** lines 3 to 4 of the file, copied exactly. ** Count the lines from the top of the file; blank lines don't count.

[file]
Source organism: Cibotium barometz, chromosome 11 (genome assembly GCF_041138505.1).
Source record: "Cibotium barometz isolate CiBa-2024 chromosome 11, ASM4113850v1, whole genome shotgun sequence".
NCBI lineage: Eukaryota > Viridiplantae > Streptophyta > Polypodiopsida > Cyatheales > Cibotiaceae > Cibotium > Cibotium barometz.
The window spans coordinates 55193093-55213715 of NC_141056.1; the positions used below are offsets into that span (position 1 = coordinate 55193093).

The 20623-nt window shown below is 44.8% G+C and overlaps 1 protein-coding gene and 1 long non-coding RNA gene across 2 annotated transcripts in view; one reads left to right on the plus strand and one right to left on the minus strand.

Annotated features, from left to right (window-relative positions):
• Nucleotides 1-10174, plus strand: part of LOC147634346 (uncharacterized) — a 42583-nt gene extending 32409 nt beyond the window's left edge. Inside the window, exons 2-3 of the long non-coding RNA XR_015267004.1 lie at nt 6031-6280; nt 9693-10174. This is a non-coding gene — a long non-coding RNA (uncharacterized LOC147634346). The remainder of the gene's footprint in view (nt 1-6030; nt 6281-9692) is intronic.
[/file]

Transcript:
NCBI lineage: Eukaryota > Viridiplantae > Streptophyta > Polypodiopsida > Cyatheales > Cibotiaceae > Cibotium > Cibotium barometz.
The window spans coordinates 55193093-55213715 of NC_141056.1; the positions used below are offsets into that span (position 1 = coordinate 55193093).